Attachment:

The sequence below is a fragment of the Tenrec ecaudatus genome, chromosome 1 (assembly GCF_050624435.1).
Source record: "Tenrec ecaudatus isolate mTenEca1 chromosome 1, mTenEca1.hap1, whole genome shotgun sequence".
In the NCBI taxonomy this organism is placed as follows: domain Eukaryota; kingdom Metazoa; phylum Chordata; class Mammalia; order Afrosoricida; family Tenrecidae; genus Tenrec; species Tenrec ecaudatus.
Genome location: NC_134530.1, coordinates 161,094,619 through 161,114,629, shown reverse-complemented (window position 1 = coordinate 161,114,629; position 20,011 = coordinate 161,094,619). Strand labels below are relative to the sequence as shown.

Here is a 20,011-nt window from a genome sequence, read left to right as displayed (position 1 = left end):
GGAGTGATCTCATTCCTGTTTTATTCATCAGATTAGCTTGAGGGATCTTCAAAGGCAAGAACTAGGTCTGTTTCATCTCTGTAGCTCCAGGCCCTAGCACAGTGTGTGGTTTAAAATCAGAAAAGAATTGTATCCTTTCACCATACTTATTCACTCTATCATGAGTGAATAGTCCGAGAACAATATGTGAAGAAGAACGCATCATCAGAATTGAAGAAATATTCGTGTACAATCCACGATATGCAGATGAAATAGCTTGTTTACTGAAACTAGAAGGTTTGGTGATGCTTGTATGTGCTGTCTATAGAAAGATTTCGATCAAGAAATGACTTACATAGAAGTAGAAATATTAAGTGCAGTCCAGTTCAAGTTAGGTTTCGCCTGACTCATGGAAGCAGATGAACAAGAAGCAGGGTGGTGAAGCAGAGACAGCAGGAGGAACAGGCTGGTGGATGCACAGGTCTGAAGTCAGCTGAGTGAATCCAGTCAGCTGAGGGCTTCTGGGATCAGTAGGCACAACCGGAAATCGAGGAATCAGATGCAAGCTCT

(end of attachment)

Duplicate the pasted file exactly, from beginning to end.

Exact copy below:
The sequence below is a fragment of the Tenrec ecaudatus genome, chromosome 1 (assembly GCF_050624435.1).
Source record: "Tenrec ecaudatus isolate mTenEca1 chromosome 1, mTenEca1.hap1, whole genome shotgun sequence".
In the NCBI taxonomy this organism is placed as follows: domain Eukaryota; kingdom Metazoa; phylum Chordata; class Mammalia; order Afrosoricida; family Tenrecidae; genus Tenrec; species Tenrec ecaudatus.
Genome location: NC_134530.1, coordinates 161,094,619 through 161,114,629, shown reverse-complemented (window position 1 = coordinate 161,114,629; position 20,011 = coordinate 161,094,619). Strand labels below are relative to the sequence as shown.

Here is a 20,011-nt window from a genome sequence, read left to right as displayed (position 1 = left end):
GGAGTGATCTCATTCCTGTTTTATTCATCAGATTAGCTTGAGGGATCTTCAAAGGCAAGAACTAGGTCTGTTTCATCTCTGTAGCTCCAGGCCCTAGCACAGTGTGTGGTTTAAAATCAGAAAAGAATTGTATCCTTTCACCATACTTATTCACTCTATCATGAGTGAATAGTCCGAGAACAATATGTGAAGAAGAACGCATCATCAGAATTGAAGAAATATTCGTGTACAATCCACGATATGCAGATGAAATAGCTTGTTTACTGAAACTAGAAGGTTTGGTGATGCTTGTATGTGCTGTCTATAGAAAGATTTCGATCAAGAAATGACTTACATAGAAGTAGAAATATTAAGTGCAGTCCAGTTCAAGTTAGGTTTCGCCTGACTCATGGAAGCAGATGAACAAGAAGCAGGGTGGTGAAGCAGAGACAGCAGGAGGAACAGGCTGGTGGATGCACAGGTCTGAAGTCAGCTGAGTGAATCCAGTCAGCTGAGGGCTTCTGGGATCAGTAGGCACAACCGGAAATCGAGGAATCAGATGCAAGCTCT